To determine the appropriate welding lead size, consider the welding process, amperage, and lead length. Use the American Wire Gauge (AWG) chart as a reference. Higher amperage and longer lead lengths require larger diameter cables (lower AWG number) to minimize voltage drop, resistance, and cable overheating.
For a hobby welder using less than 240 amps and less than 50 ft in combined cable length, a 1 gauge welding lead is sufficient. If you exceed these constraints or are doing more advanced welding, read through this guide to find a welding cable size that suits your needs.
A welding lead or cable is an all-important part of your welding setup. It is the object that connects your welding machine to your electrode, making sure that you actually have the power you need to weld. Without your welding leads, you would try turning on your welder, and only dust would come out, not a spark.
Choosing the right size welding leads is important for your safety and the effectiveness of the machine you are working with. A few factors influence the size of welding leads you need, including amperage, duty cycle, and other things. When in doubt, consult a sizing chart.
- 25 ft Red + 25 ft Black
- 205 Max Amps
- Rated to 600 Volts
- 10 ft Black + 10 ft Red
- 150 Max Amps
- Rated to 600 Volts
Here is your guide to choosing the right welding leads for your set-up.
Table of Contents
What Is a Welding Cable?
Before we talk about the size of the welding cable you need, we should probably establish what a welding cable is in the first place.
Welding cables and leads are the same things. They are important parts of your arc welding setup. Welding leads are copper wires that connect the arc welding machine with your electrodes. They deliver the electrical power from your machine to the electrode, starting the arc.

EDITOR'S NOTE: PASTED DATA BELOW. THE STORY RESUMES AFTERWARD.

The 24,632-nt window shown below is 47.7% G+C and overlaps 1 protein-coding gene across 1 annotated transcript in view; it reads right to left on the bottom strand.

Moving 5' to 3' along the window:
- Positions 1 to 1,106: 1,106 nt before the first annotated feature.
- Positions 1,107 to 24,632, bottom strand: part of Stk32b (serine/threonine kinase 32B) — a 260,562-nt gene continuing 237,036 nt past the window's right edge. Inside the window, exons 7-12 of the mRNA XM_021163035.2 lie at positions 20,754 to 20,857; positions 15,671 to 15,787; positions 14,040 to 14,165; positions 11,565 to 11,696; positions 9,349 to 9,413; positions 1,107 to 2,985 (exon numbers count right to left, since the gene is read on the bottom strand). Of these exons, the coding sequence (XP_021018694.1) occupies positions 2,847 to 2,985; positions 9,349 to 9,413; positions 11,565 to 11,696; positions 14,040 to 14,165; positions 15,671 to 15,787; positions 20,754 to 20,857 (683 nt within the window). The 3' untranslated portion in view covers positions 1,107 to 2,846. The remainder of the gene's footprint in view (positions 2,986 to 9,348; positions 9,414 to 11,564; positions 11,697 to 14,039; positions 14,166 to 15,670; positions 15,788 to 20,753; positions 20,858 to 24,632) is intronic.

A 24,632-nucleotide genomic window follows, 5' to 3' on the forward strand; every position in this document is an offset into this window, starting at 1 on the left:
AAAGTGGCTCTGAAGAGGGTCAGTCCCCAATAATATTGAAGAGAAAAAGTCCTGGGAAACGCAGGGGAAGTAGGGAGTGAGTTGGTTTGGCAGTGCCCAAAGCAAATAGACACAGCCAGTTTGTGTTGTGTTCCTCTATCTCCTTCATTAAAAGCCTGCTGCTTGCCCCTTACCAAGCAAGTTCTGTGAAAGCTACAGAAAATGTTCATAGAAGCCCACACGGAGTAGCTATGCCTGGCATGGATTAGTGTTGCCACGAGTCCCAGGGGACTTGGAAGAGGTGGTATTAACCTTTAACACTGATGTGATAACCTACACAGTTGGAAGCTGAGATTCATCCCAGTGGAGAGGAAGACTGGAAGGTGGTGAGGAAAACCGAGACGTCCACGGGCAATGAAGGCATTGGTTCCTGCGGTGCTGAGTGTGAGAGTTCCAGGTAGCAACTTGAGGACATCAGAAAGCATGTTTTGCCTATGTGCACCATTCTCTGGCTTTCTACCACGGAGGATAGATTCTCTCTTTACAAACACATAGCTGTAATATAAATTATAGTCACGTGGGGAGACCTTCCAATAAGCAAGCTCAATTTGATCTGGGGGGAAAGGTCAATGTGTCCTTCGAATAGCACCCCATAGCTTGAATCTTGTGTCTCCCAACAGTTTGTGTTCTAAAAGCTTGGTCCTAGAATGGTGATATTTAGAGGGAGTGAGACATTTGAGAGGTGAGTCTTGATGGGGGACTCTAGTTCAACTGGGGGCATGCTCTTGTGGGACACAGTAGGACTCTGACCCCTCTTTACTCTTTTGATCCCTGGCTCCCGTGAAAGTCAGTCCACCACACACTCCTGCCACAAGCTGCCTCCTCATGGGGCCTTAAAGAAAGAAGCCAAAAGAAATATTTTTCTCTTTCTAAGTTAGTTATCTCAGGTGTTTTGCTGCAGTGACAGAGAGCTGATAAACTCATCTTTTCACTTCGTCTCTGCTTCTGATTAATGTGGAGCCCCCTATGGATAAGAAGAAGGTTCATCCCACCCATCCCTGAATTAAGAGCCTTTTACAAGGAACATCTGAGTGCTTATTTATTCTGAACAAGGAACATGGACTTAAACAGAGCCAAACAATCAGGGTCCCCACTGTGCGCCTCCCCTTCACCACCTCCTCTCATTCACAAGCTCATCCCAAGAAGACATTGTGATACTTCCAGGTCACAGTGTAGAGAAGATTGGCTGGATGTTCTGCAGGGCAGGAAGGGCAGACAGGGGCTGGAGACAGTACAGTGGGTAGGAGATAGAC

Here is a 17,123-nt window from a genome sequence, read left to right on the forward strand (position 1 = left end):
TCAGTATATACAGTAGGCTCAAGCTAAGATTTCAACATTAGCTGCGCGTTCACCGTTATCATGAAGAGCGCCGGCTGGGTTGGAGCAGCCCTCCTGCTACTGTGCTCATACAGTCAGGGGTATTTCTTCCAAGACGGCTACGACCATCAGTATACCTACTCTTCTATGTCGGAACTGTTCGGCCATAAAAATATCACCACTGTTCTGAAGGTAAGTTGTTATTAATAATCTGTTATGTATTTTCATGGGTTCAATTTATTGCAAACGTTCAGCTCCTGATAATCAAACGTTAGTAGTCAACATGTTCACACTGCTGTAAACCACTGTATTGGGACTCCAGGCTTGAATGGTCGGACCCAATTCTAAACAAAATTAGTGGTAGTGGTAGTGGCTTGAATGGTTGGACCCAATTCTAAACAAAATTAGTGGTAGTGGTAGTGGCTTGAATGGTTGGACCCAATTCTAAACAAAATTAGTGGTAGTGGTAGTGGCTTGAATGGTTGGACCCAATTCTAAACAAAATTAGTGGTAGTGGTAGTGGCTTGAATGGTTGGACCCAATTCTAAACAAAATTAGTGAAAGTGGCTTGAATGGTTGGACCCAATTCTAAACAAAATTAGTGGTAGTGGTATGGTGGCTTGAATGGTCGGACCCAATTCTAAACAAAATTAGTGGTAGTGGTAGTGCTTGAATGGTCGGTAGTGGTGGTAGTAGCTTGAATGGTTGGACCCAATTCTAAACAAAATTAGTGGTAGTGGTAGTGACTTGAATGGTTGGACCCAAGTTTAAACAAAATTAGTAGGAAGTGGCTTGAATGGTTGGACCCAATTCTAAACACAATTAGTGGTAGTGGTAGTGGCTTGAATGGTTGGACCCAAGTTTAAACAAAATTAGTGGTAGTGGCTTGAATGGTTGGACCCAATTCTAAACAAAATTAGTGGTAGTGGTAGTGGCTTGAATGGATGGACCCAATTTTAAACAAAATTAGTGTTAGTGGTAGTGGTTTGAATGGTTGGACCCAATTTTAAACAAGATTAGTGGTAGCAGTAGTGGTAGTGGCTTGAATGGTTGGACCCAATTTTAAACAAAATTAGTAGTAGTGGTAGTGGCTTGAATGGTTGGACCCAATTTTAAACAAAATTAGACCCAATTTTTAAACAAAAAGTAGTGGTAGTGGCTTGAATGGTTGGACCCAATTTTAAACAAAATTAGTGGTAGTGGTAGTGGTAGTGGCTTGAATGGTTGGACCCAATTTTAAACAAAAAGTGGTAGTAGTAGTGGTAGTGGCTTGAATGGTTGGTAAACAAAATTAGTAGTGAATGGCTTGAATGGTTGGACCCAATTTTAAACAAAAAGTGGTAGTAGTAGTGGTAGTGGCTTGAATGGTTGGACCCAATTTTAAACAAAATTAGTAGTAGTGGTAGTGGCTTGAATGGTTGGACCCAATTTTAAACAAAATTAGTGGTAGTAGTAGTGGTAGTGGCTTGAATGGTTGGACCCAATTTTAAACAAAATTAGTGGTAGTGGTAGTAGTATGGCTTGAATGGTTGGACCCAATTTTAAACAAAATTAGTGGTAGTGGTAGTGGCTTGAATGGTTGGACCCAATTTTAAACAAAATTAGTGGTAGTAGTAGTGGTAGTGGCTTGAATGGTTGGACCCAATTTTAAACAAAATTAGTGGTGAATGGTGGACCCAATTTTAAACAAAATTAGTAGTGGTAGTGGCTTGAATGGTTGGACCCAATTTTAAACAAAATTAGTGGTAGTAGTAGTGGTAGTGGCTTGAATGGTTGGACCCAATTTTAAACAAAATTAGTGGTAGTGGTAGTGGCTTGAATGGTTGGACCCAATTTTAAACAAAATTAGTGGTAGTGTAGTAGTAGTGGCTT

Welding cables are specially designed to handle large quantities of electricity. Almost all of them contain copper, one of the best electrical conductors. However, different sizes of welding cables are designed for different electrical capacities. Get a too small cable that might burn or cause an incident when you try to surge a high amperage through it. That’s why choosing the right size welding cable is important.
Types of Welding Cables
There are a few types of welding cables you will encounter when you head to the shop to pick some out. You can distinguish them according to a few of the following factors.
1. Core Material
The core of a welding cable is a strand of hundreds of thin wires that are very flexible and conduct electricity. Most welding cables use a copper core because this metal is the best conductor of electricity. Some use aluminum because it is lighter and more affordable, but the diameter has to be larger to fit more strands of wire.
2. Insulation Material
Welding cables also differ in terms of the material used to insulate them. EPDM and neoprene are two types of synthetic rubbers that are popular insulators because they are very flexible. PVC is less flexible but tougher and less likely to tear even when exposed to rough environments.
Finally, the welding cables you see in stores differ depending on their purposes. Most are designed to connect the arc welding machine with the electrodes. However, some welding cables are actually grounding cables designed to prevent electric shock. Make sure you get the right type of welding cable for your purpose.